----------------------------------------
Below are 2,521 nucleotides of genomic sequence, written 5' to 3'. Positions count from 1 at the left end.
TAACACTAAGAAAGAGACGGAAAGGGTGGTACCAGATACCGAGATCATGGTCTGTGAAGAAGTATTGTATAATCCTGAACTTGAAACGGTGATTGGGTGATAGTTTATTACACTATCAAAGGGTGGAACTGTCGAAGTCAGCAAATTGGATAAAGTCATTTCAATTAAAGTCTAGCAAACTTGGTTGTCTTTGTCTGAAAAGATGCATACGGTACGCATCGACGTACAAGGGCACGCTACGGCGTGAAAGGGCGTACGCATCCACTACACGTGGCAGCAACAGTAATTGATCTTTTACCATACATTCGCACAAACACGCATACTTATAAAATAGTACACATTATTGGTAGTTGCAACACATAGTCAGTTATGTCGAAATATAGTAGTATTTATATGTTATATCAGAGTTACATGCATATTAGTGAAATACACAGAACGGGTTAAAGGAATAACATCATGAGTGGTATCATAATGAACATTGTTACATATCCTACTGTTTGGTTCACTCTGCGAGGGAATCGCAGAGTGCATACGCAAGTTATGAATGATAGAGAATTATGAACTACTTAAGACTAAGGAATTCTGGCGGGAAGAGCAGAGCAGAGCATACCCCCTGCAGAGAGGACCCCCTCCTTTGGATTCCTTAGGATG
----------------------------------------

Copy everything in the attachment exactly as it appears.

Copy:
Below are 2,521 nucleotides of genomic sequence, written 5' to 3'. Positions count from 1 at the left end.
TAACACTAAGAAAGAGACGGAAAGGGTGGTACCAGATACCGAGATCATGGTCTGTGAAGAAGTATTGTATAATCCTGAACTTGAAACGGTGATTGGGTGATAGTTTATTACACTATCAAAGGGTGGAACTGTCGAAGTCAGCAAATTGGATAAAGTCATTTCAATTAAAGTCTAGCAAACTTGGTTGTCTTTGTCTGAAAAGATGCATACGGTACGCATCGACGTACAAGGGCACGCTACGGCGTGAAAGGGCGTACGCATCCACTACACGTGGCAGCAACAGTAATTGATCTTTTACCATACATTCGCACAAACACGCATACTTATAAAATAGTACACATTATTGGTAGTTGCAACACATAGTCAGTTATGTCGAAATATAGTAGTATTTATATGTTATATCAGAGTTACATGCATATTAGTGAAATACACAGAACGGGTTAAAGGAATAACATCATGAGTGGTATCATAATGAACATTGTTACATATCCTACTGTTTGGTTCACTCTGCGAGGGAATCGCAGAGTGCATACGCAAGTTATGAATGATAGAGAATTATGAACTACTTAAGACTAAGGAATTCTGGCGGGAAGAGCAGAGCAGAGCATACCCCCTGCAGAGAGGACCCCCTCCTTTGGATTCCTTAGGATG